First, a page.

Could Augmented Reality Be the Solution for Chargebacks & Refunds in 2023?

Member News
Feb 08, 2023

Augmented reality (or “AR”) is a hot topic in contemporary commerce. The technology is not exactly new, but it does present an opportunity for retailers to deliver a new degree of interactivity with buyers.

AR technology has a variety of applications that are still being explored. Perhaps the best-known use case, however, is to help customers visualize products in context.

For example, imagine that you’re considering buying a new couch from an online retailer. While you can look at pictures of the item, and you can look up the dimensions and measure it out in your living room, you’re still effectively buying this item sight unseen. You can guess what it might look like in the space selected, but you can’t really visualize it.

With augmented reality, though, you can use the camera on your smartphone to scan the space in the room that you’re looking to fill. The technology lets you digitally “place” the item in the space. You can preview what it will actually look like, ensure that it fits the surroundings, and that it works with the décor of the room.

Augmented Reality Could Revolutionize Commerce

AR was a godsend for many retailers during the pandemic. This was a time when periodic lockdowns were still ongoing. Showrooms and other brick-and-mortar outlets might have been shuttered, or at least, many buyers were hesitant about venturing out to stores to shop in person. AR was a great resource; it allowed buyers to have a tactile shopping experience without the need to leave their homes.

We used furniture in our example above. However, the applications for AR technology extend far beyond just shopping for a couch.

Augmented reality can let customers virtually “try on” apparel without having to leave their home. They can mix and match an item with multiple pieces from their closet before making a purchase, thereby offering a new experience that was previously not available to any shopper. The same applies to cosmetics, which a shopper can virtually test using a photo of their face.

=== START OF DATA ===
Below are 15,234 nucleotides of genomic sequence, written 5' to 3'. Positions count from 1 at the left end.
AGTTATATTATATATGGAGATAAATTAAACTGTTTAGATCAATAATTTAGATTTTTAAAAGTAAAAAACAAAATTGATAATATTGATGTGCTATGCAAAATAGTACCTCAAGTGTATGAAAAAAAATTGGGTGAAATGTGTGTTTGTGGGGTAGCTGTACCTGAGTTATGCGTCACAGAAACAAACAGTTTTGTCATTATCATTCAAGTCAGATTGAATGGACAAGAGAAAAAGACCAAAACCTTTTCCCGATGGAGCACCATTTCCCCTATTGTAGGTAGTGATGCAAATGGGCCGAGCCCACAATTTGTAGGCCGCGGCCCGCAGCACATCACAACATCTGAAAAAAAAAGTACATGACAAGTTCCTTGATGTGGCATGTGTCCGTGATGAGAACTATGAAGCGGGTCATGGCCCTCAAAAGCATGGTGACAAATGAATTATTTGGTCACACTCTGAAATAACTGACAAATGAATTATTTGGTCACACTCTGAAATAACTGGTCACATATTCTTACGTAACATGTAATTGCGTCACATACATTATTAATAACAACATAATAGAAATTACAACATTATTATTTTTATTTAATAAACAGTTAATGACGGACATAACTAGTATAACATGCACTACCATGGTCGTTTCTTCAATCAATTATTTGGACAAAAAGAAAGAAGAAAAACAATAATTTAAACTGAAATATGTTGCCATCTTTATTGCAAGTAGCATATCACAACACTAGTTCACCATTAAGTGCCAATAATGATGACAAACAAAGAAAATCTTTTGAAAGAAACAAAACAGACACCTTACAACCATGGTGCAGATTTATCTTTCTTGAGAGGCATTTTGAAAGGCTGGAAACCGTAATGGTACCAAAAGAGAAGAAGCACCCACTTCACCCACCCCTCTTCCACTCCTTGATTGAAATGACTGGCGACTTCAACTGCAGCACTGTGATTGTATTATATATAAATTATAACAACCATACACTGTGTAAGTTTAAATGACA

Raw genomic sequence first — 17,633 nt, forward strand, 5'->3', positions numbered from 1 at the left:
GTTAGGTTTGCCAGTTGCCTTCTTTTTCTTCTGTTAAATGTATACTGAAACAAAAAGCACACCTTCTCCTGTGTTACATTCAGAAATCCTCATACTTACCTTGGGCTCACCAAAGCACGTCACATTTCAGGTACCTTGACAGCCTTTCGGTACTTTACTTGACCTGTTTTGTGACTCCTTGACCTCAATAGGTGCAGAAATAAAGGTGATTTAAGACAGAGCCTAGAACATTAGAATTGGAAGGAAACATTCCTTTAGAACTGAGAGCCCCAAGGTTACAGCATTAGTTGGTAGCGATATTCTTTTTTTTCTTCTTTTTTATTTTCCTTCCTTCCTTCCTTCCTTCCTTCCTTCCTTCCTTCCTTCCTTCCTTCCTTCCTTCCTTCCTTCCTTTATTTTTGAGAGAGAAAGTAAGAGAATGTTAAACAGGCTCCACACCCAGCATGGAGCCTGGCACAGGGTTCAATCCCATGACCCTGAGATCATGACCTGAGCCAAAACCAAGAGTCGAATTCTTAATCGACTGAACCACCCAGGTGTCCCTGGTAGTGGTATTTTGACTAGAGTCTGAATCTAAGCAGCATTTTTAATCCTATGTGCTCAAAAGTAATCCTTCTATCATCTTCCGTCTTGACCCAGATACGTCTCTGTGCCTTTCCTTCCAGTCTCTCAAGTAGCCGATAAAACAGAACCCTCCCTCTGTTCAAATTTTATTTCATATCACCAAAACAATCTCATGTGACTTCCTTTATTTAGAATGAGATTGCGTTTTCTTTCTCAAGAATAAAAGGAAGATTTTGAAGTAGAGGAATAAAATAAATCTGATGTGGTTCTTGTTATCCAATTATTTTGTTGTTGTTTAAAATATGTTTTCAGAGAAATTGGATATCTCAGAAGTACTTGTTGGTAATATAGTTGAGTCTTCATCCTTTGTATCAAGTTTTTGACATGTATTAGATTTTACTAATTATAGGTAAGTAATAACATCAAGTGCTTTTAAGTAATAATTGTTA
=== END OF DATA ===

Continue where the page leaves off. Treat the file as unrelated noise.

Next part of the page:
Retailers can provide special promotions to potential customers based on their location or activities. They can alter the color or lighting in a space to consider different design or décor options. The truth is that we’ve still just begun to explore different applications for AR technology.

Even post-pandemic, AR can allow businesses to pivot more of their focus to the online market. They have less need for retail square-footage, allowing for more streamlined operations. If leveraged effectively, AR may even help manage the risk posed by returns and disputes.

The Current State of Payment Reversals

According to the National Retail Federation, the average retailer incurs $106 in merchandise returns for every $1,000 in sales. That’s bad on its own; however, we’re not even accounting for disputed transactions that result in chargebacks.

In these cases, the merchant loses sales revenue and overhead costs like shipping, just like with a refund request. However, they’re also on the hook for more significant losses; the seller has little chance of recovering any merchandise shipped, for instance. They must also pay additional fees to cover the cost of the chargeback. All totaled, the average merchant loses $3.75 for every dollar disputed by a cardholder.

When examining the given reasons why eCommerce customers asked for refunds in 2020, 64% of customers said that the item did not match the description. 37% of buyers requested a refund because they didn’t like the item upon receiving it.

Now we see an opportunity. Both of the above complaints could be largely mitigated by deploying AR technology.

The Role of AR in Chargeback & Refund Mitigation

Recent survey data found that shoppers overwhelmingly feel more confident about purchases after using AR technology during the decisioning process. This translates to a substantial reduction in returns; the same survey found that two-thirds of consumers who used AR technology to guide their shopping decision were less likely to return their purchase.